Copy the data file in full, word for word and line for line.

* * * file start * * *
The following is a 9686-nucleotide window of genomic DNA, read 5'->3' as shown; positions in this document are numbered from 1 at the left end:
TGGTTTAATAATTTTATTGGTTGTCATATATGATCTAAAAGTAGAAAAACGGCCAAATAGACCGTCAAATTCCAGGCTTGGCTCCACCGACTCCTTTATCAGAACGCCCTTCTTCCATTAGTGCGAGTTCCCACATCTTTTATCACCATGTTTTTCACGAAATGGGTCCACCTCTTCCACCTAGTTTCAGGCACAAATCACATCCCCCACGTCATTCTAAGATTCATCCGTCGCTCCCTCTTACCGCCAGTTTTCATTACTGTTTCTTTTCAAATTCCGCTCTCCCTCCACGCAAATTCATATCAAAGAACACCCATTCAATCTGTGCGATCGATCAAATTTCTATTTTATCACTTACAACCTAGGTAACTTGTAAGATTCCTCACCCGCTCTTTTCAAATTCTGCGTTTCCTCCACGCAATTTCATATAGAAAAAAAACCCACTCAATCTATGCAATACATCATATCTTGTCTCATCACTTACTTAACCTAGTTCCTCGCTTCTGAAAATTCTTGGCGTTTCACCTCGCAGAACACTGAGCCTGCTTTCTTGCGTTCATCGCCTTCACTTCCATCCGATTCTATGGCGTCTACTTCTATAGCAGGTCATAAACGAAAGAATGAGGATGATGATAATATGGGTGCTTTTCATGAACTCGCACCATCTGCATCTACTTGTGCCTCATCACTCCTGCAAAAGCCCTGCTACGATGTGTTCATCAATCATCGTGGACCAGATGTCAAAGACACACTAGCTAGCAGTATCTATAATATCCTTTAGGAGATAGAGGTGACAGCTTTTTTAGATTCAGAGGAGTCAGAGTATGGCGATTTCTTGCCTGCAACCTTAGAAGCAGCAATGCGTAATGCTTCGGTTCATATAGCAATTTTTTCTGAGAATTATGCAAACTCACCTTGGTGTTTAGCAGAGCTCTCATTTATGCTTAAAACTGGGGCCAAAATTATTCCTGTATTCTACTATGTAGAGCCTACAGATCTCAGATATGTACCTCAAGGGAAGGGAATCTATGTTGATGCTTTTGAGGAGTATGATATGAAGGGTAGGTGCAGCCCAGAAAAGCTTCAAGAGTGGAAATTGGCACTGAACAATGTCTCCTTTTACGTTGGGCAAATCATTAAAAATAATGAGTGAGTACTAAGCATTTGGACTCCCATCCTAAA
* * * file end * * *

The following is a 9686-nucleotide window of genomic DNA, read 5'->3' as shown; positions in this document are numbered from 1 at the left end:
TGGTTTAATAATTTTATTGGTTGTCATATATGATCTAAAAGTAGAAAAACGGCCAAATAGACCGTCAAATTCCAGGCTTGGCTCCACCGACTCCTTTATCAGAACGCCCTTCTTCCATTAGTGCGAGTTCCCACATCTTTTATCACCATGTTTTTCACGAAATGGGTCCACCTCTTCCACCTAGTTTCAGGCACAAATCACATCCCCCACGTCATTCTAAGATTCATCCGTCGCTCCCTCTTACCGCCAGTTTTCATTACTGTTTCTTTTCAAATTCCGCTCTCCCTCCACGCAAATTCATATCAAAGAACACCCATTCAATCTGTGCGATCGATCAAATTTCTATTTTATCACTTACAACCTAGGTAACTTGTAAGATTCCTCACCCGCTCTTTTCAAATTCTGCGTTTCCTCCACGCAATTTCATATAGAAAAAAAACCCACTCAATCTATGCAATACATCATATCTTGTCTCATCACTTACTTAACCTAGTTCCTCGCTTCTGAAAATTCTTGGCGTTTCACCTCGCAGAACACTGAGCCTGCTTTCTTGCGTTCATCGCCTTCACTTCCATCCGATTCTATGGCGTCTACTTCTATAGCAGGTCATAAACGAAAGAATGAGGATGATGATAATATGGGTGCTTTTCATGAACTCGCACCATCTGCATCTACTTGTGCCTCATCACTCCTGCAAAAGCCCTGCTACGATGTGTTCATCAATCATCGTGGACCAGATGTCAAAGACACACTAGCTAGCAGTATCTATAATATCCTTTAGGAGATAGAGGTGACAGCTTTTTTAGATTCAGAGGAGTCAGAGTATGGCGATTTCTTGCCTGCAACCTTAGAAGCAGCAATGCGTAATGCTTCGGTTCATATAGCAATTTTTTCTGAGAATTATGCAAACTCACCTTGGTGTTTAGCAGAGCTCTCATTTATGCTTAAAACTGGGGCCAAAATTATTCCTGTATTCTACTATGTAGAGCCTACAGATCTCAGATATGTACCTCAAGGGAAGGGAATCTATGTTGATGCTTTTGAGGAGTATGATATGAAGGGTAGGTGCAGCCCAGAAAAGCTTCAAGAGTGGAAATTGGCACTGAACAATGTCTCCTTTTACGTTGGGCAAATCATTAAAAATAATGAGTGAGTACTAAGCATTTGGACTCCCATCCTAAA